“Toronto attracted Amazon’s attention without resorting to tax breaks and other financial incentives offered by some of the U.S. competitors that also made the short list,” said Toronto Mayor John Tory. “The city of Boston’s bid includes $75 million for affordable housing for Amazon employees, while the city of Newark, N.J. proposed to give the company $2 billion in tax breaks.”
Not only is Toronto not going to offer any financial incentives, but it also has the highest average rent for a one-bedroom apartment in Canada … and don’t even think about buying a house because it will cost you CAD $1,000 per square foot, or more.
Toronto would be a great place for Amazon, but it isn’t going to happen.
Cities That Don’t Stand a Chance Winning Amazon HQ2: Newark, New Jersey
With due respect to former Newark mayor and current New Jersey Senator Cory Booker, Newark is not going to get a sniff from Amazon.
“A Newark HQ2 would mean tens of thousands of local jobs, a boost to our regional economy and small businesses, and an opportunity for Amazon to take a tremendous stake in the continued transformation of our great city,” Booker said in a statement to Wired magazine. He’s not wrong.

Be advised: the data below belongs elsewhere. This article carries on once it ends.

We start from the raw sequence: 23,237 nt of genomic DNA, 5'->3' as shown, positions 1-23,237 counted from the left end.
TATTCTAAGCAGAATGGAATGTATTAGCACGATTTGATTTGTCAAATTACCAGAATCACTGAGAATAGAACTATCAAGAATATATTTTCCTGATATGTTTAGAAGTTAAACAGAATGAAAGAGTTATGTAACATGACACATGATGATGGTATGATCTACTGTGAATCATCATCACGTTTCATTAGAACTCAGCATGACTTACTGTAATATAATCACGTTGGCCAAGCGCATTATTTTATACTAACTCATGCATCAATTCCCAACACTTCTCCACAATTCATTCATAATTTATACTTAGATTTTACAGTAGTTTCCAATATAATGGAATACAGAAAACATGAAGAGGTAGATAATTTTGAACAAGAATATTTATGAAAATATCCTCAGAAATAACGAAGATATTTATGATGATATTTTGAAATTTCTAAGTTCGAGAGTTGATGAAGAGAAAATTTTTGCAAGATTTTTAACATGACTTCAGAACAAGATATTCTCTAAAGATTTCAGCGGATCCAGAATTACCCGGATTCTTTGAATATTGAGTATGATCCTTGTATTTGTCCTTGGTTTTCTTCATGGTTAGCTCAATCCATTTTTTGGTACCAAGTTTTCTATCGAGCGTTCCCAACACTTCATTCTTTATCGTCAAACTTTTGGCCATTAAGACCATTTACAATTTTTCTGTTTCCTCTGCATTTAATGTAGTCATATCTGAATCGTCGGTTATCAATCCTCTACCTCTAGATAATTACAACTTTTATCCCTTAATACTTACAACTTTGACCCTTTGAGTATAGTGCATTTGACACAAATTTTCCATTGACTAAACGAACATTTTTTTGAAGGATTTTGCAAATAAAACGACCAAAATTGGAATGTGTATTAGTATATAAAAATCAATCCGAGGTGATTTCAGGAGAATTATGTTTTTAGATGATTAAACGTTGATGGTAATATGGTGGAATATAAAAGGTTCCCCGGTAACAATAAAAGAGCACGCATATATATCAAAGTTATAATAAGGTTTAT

If this were merely a reclamation project, Newark would be a natural choice because of the financial incentives offered. Unfortunately, Amazon’s also looking for a city that can attract and retain strong technical talent. Newark’s 7.9% unemployment rate — by comparison, Seattle’s unemployment is 4.5% — is not going to enamor itself to Jeff Bezos and company.
I couldn’t say for certain, but my guess is Bezos wants to hit the ground running. Newark doesn’t offer immediate gratification to those employees relocating immediately and for that reason, I just don’t see it having a chance for serious consideration.
Cities That Don’t Stand a Chance Winning Amazon HQ2: Denver, Colorado